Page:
The only drawback of this method is that we need consistencies, on each table we must have:

  1. Primary key of its own by the name of 'id'. In this case we need to rename: Customer.custID to become Customer.id; Invoice.invoiceNum to become Invoice.id; and a new column 'id int identity(1, 1) primary key' in InvoiceDetail.
  2. A denormalized 'custID' column. For tables listed with 'depth' > 1, the table will require the current front end application to populate this new helper column. An 'insert trigger' will make our work a bit more complicated.
  3. A column called 'refId', defined as: int null. This column is for making the relationship of rows belong to 'Bob2' as a copy of 'Bob'.

Steps taken:

A. List all table names into @tList table variable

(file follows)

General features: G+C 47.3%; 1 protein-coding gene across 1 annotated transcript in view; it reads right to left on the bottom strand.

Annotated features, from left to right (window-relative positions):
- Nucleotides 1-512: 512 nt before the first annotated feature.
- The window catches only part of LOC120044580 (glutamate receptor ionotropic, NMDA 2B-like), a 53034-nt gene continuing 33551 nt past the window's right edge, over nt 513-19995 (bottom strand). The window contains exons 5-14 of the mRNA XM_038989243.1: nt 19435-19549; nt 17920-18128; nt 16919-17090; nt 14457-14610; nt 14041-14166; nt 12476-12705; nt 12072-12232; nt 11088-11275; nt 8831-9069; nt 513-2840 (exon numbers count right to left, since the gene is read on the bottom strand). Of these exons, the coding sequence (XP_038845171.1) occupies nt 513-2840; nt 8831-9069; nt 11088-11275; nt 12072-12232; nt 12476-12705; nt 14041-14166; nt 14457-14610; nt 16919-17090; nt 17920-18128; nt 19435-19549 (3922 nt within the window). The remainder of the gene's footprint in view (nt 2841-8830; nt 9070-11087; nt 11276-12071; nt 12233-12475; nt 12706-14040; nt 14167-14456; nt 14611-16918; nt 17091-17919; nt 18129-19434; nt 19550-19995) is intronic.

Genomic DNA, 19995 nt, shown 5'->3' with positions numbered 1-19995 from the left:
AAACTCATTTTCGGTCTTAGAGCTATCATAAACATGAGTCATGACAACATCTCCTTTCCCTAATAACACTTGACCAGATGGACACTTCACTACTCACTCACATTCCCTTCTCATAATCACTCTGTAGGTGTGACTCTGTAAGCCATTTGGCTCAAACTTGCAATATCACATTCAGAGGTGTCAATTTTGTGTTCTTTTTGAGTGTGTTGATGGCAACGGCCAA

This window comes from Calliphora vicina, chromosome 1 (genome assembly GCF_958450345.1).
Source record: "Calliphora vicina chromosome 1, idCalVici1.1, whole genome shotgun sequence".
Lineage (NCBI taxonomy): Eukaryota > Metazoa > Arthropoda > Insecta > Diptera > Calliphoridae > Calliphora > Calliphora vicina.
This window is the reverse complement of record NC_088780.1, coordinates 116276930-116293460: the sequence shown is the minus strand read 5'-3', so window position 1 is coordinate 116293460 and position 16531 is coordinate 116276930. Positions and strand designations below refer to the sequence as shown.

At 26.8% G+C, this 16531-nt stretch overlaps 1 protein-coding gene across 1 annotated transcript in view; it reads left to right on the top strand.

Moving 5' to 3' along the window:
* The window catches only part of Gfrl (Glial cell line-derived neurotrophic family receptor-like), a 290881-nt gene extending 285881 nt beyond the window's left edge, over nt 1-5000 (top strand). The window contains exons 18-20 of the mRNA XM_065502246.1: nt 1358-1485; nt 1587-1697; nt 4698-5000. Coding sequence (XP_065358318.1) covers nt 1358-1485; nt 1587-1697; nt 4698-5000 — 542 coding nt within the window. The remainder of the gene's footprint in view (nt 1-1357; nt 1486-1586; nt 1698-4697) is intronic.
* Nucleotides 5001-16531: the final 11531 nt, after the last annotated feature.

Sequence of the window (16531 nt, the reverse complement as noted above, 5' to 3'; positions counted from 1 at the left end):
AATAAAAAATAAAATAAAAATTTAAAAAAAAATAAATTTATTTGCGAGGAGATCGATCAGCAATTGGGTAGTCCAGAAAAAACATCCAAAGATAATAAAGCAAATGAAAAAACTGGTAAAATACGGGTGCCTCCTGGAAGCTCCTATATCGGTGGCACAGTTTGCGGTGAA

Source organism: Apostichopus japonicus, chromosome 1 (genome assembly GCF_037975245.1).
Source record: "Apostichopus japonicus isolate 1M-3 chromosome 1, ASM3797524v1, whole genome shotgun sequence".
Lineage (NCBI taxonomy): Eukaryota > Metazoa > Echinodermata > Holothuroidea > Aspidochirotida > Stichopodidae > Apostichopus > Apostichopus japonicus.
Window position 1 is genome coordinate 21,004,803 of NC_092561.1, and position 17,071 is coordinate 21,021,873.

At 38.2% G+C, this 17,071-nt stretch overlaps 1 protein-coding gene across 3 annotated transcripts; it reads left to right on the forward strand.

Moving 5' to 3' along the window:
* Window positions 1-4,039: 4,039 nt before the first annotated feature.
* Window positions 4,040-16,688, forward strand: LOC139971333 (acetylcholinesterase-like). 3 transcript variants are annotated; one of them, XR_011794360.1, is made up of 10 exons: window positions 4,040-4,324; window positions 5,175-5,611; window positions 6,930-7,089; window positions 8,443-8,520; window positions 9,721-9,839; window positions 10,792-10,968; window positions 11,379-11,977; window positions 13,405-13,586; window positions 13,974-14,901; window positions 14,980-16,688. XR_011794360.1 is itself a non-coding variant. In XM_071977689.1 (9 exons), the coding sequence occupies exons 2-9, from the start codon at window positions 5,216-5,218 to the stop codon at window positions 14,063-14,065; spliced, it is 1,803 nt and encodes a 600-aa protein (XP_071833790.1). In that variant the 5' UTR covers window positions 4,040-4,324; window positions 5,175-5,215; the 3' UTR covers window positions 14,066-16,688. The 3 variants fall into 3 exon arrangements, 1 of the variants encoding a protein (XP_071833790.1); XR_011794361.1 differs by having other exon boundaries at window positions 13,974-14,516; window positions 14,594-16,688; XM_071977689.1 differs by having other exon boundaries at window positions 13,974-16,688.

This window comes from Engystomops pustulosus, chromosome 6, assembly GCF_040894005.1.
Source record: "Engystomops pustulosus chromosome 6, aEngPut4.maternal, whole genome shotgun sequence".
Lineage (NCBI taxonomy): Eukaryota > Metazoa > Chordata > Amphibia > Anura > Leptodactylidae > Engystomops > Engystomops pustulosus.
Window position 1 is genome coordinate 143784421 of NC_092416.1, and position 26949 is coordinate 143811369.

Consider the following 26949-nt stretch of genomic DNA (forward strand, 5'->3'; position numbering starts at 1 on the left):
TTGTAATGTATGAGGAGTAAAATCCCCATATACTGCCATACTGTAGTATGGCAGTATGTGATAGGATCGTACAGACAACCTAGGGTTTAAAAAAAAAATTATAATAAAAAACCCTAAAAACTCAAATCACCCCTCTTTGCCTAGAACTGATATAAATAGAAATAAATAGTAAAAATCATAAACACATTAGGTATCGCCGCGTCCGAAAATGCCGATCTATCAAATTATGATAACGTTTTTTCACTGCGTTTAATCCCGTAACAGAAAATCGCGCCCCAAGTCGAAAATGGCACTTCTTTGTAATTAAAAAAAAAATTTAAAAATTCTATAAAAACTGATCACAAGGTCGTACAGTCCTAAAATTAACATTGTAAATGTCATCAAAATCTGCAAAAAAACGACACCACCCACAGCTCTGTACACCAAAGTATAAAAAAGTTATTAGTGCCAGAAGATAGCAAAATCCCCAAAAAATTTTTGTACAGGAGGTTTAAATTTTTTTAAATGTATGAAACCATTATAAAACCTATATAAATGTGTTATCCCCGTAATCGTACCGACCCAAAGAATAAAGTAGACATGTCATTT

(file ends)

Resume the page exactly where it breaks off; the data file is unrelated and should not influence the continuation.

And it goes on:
declare @tList table
(
     tbl sysname primary key,
     fkTbl sysname,
     fkCol sysname,
     depth int
)
insert @tList select 'Customer', null, null, 0
insert @tList select 'Invoice', 'Customer', 'custID', 1
insert @tList select 'InvoiceDetail', 'Invoice', 'invoiceNum', 2

I'd love to go abstract as to just populating 'tbl' column during insertion above; and dynamically populate the rest of the columns by updating them with the result of recursive CTE of information_schema's views. However that could be beside the point. Let's assume we have a table with the list of table names involved, ordered by the way it should be populated.

B. Loop the @tList table in a cursor.


declare 
    @depth int,
    @tbl sysname,
    @fkTbl sysname,
    @fkCol sysname,
    @exec nvarchar(max),
    @insCols nvarchar(max),
    @selCols nvarchar(max),
    @where nvarchar(max),
    @newId int,
    @mainTbl sysname,